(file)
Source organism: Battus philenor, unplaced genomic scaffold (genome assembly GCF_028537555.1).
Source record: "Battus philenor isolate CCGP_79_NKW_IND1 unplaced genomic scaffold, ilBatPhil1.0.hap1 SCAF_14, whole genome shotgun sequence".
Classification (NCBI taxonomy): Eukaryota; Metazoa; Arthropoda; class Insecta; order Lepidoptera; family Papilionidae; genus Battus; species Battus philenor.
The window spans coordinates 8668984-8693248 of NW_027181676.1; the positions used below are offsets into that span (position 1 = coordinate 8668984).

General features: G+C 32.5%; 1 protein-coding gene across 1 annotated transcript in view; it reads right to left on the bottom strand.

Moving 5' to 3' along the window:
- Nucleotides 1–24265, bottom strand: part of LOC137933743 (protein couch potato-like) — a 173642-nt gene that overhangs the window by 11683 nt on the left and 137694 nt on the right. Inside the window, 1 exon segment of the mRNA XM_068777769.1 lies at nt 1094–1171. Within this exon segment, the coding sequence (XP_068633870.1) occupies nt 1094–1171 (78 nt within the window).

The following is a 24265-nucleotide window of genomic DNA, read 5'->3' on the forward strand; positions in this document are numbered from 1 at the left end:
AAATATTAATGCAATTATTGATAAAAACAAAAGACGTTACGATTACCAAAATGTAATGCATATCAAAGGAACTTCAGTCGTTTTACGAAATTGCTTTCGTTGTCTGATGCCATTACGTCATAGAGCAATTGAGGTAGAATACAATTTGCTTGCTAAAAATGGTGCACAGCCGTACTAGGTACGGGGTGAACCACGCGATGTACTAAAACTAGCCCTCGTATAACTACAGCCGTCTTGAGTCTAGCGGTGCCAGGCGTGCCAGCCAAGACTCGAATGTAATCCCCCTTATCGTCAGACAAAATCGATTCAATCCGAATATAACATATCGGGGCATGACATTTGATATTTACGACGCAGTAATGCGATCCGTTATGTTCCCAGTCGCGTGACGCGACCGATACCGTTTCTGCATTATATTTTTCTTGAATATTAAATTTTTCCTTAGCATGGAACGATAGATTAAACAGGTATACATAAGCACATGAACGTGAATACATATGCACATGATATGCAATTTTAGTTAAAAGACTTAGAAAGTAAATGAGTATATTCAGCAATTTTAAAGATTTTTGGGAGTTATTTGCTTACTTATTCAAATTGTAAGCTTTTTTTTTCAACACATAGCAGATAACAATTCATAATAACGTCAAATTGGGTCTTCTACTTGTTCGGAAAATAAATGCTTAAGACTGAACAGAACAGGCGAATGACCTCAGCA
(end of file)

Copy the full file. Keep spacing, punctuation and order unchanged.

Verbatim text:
Source organism: Battus philenor, unplaced genomic scaffold (genome assembly GCF_028537555.1).
Source record: "Battus philenor isolate CCGP_79_NKW_IND1 unplaced genomic scaffold, ilBatPhil1.0.hap1 SCAF_14, whole genome shotgun sequence".
Classification (NCBI taxonomy): Eukaryota; Metazoa; Arthropoda; class Insecta; order Lepidoptera; family Papilionidae; genus Battus; species Battus philenor.
The window spans coordinates 8668984-8693248 of NW_027181676.1; the positions used below are offsets into that span (position 1 = coordinate 8668984).

General features: G+C 32.5%; 1 protein-coding gene across 1 annotated transcript in view; it reads right to left on the bottom strand.

Moving 5' to 3' along the window:
- Nucleotides 1–24265, bottom strand: part of LOC137933743 (protein couch potato-like) — a 173642-nt gene that overhangs the window by 11683 nt on the left and 137694 nt on the right. Inside the window, 1 exon segment of the mRNA XM_068777769.1 lies at nt 1094–1171. Within this exon segment, the coding sequence (XP_068633870.1) occupies nt 1094–1171 (78 nt within the window).

The following is a 24265-nucleotide window of genomic DNA, read 5'->3' on the forward strand; positions in this document are numbered from 1 at the left end:
AAATATTAATGCAATTATTGATAAAAACAAAAGACGTTACGATTACCAAAATGTAATGCATATCAAAGGAACTTCAGTCGTTTTACGAAATTGCTTTCGTTGTCTGATGCCATTACGTCATAGAGCAATTGAGGTAGAATACAATTTGCTTGCTAAAAATGGTGCACAGCCGTACTAGGTACGGGGTGAACCACGCGATGTACTAAAACTAGCCCTCGTATAACTACAGCCGTCTTGAGTCTAGCGGTGCCAGGCGTGCCAGCCAAGACTCGAATGTAATCCCCCTTATCGTCAGACAAAATCGATTCAATCCGAATATAACATATCGGGGCATGACATTTGATATTTACGACGCAGTAATGCGATCCGTTATGTTCCCAGTCGCGTGACGCGACCGATACCGTTTCTGCATTATATTTTTCTTGAATATTAAATTTTTCCTTAGCATGGAACGATAGATTAAACAGGTATACATAAGCACATGAACGTGAATACATATGCACATGATATGCAATTTTAGTTAAAAGACTTAGAAAGTAAATGAGTATATTCAGCAATTTTAAAGATTTTTGGGAGTTATTTGCTTACTTATTCAAATTGTAAGCTTTTTTTTTCAACACATAGCAGATAACAATTCATAATAACGTCAAATTGGGTCTTCTACTTGTTCGGAAAATAAATGCTTAAGACTGAACAGAACAGGCGAATGACCTCAGCA